Whilst the Celts may not have been much for writing, their oral tradition survived through the telling of tales and the speaking of laws. Many of these laws, traditions and tales are summarised in the form of Triads are have been recorded in numerous manuscripts albeit in an Christianised form.

So whilst we can agree with Ronald Hutton that :-

“All that we know about the Druids is that they were the most highly respected magical practitioners and spiritual experts of the tribes of
northwest Europe. The trouble is that we don’t have a single word of writing left by a Druid, and we don’t have a single archeological artifact that
everyone agrees is associated with the Druids. We know so little about  them in fact that they are almost legendary characters.”
Prof. Ronald Hutton

we are able to make some useful inferences from what does exist in early writings. Indeed it is these writings upon which much of the reconstructed (reinvented) Druidic practices rely.

One commentator writes:-

” It is a proven fact that most the old ways of the Celtic people were held onto. The olds ways were simply hidden under a thin veneer of the Christianity. With the Triads it was simply a matter of having the context of one or two words changed ; this then brought the old Pagan into line with the new Christian ; and in such a way as to bring into the Christian fold the stubborn traditionalists.”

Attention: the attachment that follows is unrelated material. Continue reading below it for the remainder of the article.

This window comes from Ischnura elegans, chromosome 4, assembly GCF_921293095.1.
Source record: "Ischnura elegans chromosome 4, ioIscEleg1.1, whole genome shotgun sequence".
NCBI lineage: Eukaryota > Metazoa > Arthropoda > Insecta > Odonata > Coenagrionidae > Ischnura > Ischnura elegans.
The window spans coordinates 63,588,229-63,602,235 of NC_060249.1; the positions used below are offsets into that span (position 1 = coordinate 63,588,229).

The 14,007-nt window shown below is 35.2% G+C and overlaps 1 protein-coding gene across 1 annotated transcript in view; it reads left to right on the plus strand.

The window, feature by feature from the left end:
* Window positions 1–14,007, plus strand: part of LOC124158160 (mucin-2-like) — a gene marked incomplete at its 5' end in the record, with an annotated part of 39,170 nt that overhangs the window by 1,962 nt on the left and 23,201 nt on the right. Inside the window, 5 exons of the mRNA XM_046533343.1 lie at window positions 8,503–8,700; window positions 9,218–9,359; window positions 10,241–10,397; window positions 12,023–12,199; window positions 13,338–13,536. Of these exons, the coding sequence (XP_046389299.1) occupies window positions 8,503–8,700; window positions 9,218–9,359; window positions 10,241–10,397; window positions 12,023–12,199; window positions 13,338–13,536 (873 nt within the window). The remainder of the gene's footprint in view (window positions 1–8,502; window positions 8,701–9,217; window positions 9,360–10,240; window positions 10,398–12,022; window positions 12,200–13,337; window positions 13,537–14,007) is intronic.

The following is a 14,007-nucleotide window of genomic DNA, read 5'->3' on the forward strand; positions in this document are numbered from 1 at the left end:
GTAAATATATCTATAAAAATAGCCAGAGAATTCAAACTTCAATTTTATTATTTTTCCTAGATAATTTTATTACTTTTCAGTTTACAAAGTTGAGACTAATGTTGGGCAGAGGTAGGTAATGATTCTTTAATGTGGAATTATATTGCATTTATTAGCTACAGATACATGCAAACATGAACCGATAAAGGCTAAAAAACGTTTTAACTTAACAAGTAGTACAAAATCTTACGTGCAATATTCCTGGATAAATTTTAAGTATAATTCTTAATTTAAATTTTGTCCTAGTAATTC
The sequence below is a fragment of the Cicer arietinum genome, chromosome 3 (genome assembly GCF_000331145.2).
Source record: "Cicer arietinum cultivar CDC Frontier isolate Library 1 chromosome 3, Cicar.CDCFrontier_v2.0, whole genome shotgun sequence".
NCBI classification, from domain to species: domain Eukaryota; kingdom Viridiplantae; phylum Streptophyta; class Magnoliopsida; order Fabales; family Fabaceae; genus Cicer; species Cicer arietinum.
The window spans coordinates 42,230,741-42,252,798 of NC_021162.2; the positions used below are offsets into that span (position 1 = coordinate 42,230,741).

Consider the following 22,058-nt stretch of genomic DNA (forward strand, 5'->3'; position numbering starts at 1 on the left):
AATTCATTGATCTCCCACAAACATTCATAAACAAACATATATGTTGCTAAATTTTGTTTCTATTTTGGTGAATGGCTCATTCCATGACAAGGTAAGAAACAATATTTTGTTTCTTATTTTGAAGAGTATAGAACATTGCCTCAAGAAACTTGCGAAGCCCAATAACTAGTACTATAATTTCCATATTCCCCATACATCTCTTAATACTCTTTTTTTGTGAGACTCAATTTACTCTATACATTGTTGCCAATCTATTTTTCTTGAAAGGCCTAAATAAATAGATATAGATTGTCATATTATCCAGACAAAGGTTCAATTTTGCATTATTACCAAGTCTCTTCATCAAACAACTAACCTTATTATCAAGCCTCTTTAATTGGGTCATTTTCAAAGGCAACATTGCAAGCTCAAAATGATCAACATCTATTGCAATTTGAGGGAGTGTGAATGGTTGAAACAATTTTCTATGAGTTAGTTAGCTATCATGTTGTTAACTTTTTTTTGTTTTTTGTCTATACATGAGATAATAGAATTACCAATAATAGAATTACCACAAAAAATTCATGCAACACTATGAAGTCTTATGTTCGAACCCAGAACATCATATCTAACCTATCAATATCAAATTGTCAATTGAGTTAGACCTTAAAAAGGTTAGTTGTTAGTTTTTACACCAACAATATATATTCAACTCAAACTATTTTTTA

John F. Wright

No I’m not overly happy with the ‘proven fact’ opening to the quote, but there is a very real sense in which the acculturalisation of pre-existing systems was common within Christian expansionism.

The Three Fold Universe

There are numerous sources which note the Celtic, and in all likelihood Ancient Briton’s (as they could be seen as one in the same, certainly in the later periods of pre-history ??)  notion of the three worlds of the Sea, Earth and Sky. – and we infer from this the idea that is from the sea that life emerges (consider the stories of discoveries and colonization of early people by Gods who came from the Sea); that the Earth is that space not only upon which we stand but also the place of our ancestral connection to place and Sky as being the realm of the ‘cosmic spirits’ and starry deities which influence and in some cases direct us.

This ‘evolutionary triad’ then forms a framework for laws of moral, ethical and civil conduct – also it is possibly easier to remember things in groups of three especially of there is some kind of rhyme involved.

In the Druid Path materials produced by The Reformed Druids of Gaia we read..

“”There are Irish Triads, Scottish Triads and Welsh Triads. Most of these are concerned  with history. The Triads were a method used by the Bards to remember things by associating them in groups of threes. A large body of the Triads concerns ethics. Following are some  examples we found were the most pertinent”

El Arseneau